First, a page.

Cory Doctorow
Published in
109 min readAug 26, 2020
Illustrations: Shira Inbar

Editor’s Note: Surveillance capitalism is everywhere. But it’s not the result of some wrong turn or a rogue abuse of corporate power — it’s the system working as intended. This is the subject of Cory Doctorow’s new book, which we’re thrilled to publish in whole here on OneZero. This is how to destroy surveillance capitalism.

Update: Paperback and e-reader editions of the book, each with an extra print-only chapter, are now available — you can get a copy here.

The net of a thousand lies

The most surprising thing about the rebirth of flat Earthers in the 21st century is just how widespread the evidence against them is. You can understand how, centuries ago, people who’d never gained a high-enough vantage point from which to see the Earth’s curvature might come to the commonsense belief that the flat-seeming Earth was, indeed, flat.

But today, when elementary schools routinely dangle GoPro cameras from balloons and loft them high enough to photograph the Earth’s curve — to say nothing of the unexceptional sight of the curved Earth from an airplane window — it takes a heroic effort to maintain the belief that the world is flat.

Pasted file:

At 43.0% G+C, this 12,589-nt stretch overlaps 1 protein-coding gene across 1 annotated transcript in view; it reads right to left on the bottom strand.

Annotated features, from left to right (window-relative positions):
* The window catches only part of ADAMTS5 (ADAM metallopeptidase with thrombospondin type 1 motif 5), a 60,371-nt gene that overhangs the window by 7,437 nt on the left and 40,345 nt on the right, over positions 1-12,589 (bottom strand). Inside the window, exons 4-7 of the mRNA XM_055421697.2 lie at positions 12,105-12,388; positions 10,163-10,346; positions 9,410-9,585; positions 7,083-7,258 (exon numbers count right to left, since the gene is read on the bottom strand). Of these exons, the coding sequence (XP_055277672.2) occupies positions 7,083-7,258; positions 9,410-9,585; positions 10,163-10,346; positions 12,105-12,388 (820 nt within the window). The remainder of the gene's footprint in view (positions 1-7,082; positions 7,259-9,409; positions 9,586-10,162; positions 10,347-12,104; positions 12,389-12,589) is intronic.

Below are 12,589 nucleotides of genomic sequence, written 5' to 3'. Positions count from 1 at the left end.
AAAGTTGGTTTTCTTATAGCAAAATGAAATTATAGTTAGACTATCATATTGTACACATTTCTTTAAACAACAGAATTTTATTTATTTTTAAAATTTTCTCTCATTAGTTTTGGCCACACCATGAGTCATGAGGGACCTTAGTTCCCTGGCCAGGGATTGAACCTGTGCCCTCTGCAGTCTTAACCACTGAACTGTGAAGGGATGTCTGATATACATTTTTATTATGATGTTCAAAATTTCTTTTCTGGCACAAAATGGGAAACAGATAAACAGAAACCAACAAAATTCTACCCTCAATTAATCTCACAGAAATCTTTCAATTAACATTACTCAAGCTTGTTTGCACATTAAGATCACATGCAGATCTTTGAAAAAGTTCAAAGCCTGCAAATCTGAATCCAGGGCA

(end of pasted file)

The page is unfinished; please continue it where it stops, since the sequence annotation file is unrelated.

Likewise for white nationalism and eugenics: In an age where you can become a computational genomics datapoint by swabbing your cheek and mailing it to a gene-sequencing company along with a modest sum of money, “race science” has never been easier to refute.

We are living through a golden age of both readily available facts and denial of those facts. Terrible ideas that have lingered on the fringes for decades or even centuries have gone mainstream seemingly overnight.

When an obscure idea gains currency, there are only two things that can explain its ascendance: Either the person expressing that idea has gotten a lot better at stating their case, or the proposition has become harder to deny in the face of mounting evidence. In other words, if we want people to take climate change seriously, we can get a bunch of Greta Thunbergs to make eloquent, passionate arguments from podiums, winning our hearts and minds, or we can wait for flood, fire, broiling sun, and pandemics to make the case for us. In practice, we’ll probably have to do some of both: The more we’re boiling and burning and drowning and wasting away, the easier it will be for the Greta Thunbergs…